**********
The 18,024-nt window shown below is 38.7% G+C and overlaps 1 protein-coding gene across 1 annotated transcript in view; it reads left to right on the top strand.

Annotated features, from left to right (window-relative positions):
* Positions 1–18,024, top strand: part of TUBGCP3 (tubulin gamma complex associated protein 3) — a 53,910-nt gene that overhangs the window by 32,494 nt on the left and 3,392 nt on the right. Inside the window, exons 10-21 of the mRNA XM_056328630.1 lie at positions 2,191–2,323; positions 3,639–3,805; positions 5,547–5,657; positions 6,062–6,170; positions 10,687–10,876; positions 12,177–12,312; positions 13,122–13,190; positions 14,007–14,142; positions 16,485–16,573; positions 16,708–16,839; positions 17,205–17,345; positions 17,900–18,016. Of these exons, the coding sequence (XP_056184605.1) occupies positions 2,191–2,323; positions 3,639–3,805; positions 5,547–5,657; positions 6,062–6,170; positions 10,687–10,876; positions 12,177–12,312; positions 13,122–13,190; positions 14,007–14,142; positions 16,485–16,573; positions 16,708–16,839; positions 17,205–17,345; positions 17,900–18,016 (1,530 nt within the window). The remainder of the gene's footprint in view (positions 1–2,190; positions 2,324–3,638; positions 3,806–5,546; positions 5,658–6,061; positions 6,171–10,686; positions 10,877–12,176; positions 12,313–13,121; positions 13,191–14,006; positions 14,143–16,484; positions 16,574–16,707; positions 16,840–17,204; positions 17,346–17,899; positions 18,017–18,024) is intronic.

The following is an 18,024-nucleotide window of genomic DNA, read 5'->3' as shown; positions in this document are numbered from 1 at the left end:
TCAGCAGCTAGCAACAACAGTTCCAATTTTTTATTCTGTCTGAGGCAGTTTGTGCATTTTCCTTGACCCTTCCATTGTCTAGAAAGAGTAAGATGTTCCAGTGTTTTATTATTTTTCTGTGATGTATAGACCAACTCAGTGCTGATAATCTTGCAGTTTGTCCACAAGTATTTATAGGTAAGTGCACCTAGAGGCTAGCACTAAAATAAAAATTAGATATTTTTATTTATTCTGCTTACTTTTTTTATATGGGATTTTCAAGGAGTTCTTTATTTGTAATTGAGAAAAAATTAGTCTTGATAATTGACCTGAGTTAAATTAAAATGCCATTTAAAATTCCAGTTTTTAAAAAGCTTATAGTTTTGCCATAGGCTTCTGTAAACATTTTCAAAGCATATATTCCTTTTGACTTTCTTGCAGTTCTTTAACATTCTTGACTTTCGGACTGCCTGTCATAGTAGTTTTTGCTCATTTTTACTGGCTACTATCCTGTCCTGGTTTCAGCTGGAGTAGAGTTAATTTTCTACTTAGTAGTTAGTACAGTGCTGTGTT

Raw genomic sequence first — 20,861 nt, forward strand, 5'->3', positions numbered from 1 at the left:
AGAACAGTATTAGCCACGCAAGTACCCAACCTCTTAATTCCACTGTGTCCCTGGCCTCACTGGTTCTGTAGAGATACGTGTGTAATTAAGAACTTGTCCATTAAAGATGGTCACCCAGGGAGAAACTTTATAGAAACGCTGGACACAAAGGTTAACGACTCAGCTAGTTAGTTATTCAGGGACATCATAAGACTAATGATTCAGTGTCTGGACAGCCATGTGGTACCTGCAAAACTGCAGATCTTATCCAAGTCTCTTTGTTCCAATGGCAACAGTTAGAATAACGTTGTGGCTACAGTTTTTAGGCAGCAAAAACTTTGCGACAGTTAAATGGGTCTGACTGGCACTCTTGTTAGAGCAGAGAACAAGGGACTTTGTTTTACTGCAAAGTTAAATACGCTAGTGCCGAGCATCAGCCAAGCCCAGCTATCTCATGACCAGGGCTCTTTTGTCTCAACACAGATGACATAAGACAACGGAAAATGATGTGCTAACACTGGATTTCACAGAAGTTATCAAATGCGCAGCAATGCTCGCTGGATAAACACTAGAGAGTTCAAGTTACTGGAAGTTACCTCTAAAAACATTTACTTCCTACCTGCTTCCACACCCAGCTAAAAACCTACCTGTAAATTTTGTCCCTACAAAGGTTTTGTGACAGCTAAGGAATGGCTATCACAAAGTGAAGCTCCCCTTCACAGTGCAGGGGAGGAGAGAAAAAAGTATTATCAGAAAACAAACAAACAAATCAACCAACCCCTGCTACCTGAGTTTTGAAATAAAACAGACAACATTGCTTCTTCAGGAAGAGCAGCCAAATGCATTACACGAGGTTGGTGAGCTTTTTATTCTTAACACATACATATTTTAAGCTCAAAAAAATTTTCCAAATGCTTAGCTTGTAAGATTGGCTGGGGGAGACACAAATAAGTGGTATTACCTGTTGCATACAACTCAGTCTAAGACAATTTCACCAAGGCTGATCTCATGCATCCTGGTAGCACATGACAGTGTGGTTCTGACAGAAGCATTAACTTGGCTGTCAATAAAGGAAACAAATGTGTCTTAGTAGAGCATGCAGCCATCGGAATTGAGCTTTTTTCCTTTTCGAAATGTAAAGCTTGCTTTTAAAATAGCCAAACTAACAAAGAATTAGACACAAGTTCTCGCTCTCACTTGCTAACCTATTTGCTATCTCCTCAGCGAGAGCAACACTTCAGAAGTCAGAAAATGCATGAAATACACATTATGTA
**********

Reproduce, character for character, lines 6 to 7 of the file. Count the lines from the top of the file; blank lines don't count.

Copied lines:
Raw genomic sequence first — 20,861 nt, forward strand, 5'->3', positions numbered from 1 at the left:
AGAACAGTATTAGCCACGCAAGTACCCAACCTCTTAATTCCACTGTGTCCCTGGCCTCACTGGTTCTGTAGAGATACGTGTGTAATTAAGAACTTGTCCATTAAAGATGGTCACCCAGGGAGAAACTTTATAGAAACGCTGGACACAAAGGTTAACGACTCAGCTAGTTAGTTATTCAGGGACATCATAAGACTAATGATTCAGTGTCTGGACAGCCATGTGGTACCTGCAAAACTGCAGATCTTATCCAAGTCTCTTTGTTCCAATGGCAACAGTTAGAATAACGTTGTGGCTACAGTTTTTAGGCAGCAAAAACTTTGCGACAGTTAAATGGGTCTGACTGGCACTCTTGTTAGAGCAGAGAACAAGGGACTTTGTTTTACTGCAAAGTTAAATACGCTAGTGCCGAGCATCAGCCAAGCCCAGCTATCTCATGACCAGGGCTCTTTTGTCTCAACACAGATGACATAAGACAACGGAAAATGATGTGCTAACACTGGATTTCACAGAAGTTATCAAATGCGCAGCAATGCTCGCTGGATAAACACTAGAGAGTTCAAGTTACTGGAAGTTACCTCTAAAAACATTTACTTCCTACCTGCTTCCACACCCAGCTAAAAACCTACCTGTAAATTTTGTCCCTACAAAGGTTTTGTGACAGCTAAGGAATGGCTATCACAAAGTGAAGCTCCCCTTCACAGTGCAGGGGAGGAGAGAAAAAAGTATTATCAGAAAACAAACAAACAAATCAACCAACCCCTGCTACCTGAGTTTTGAAATAAAACAGACAACATTGCTTCTTCAGGAAGAGCAGCCAAATGCATTACACGAGGTTGGTGAGCTTTTTATTCTTAACACATACATATTTTAAGCTCAAAAAAATTTTCCAAATGCTTAGCTTGTAAGATTGGCTGGGGGAGACACAAATAAGTGGTATTACCTGTTGCATACAACTCAGTCTAAGACAATTTCACCAAGGCTGATCTCATGCATCCTGGTAGCACATGACAGTGTGGTTCTGACAGAAGCATTAACTTGGCTGTCAATAAAGGAAACAAATGTGTCTTAGTAGAGCATGCAGCCATCGGAATTGAGCTTTTTTCCTTTTCGAAATGTAAAGCTTGCTTTTAAAATAGCCAAACTAACAAAGAATTAGACACAAGTTCTCGCTCTCACTTGCTAACCTATTTGCTATCTCCTCAGCGAGAGCAACACTTCAGAAGTCAGAAAATGCATGAAATACACATTATGTA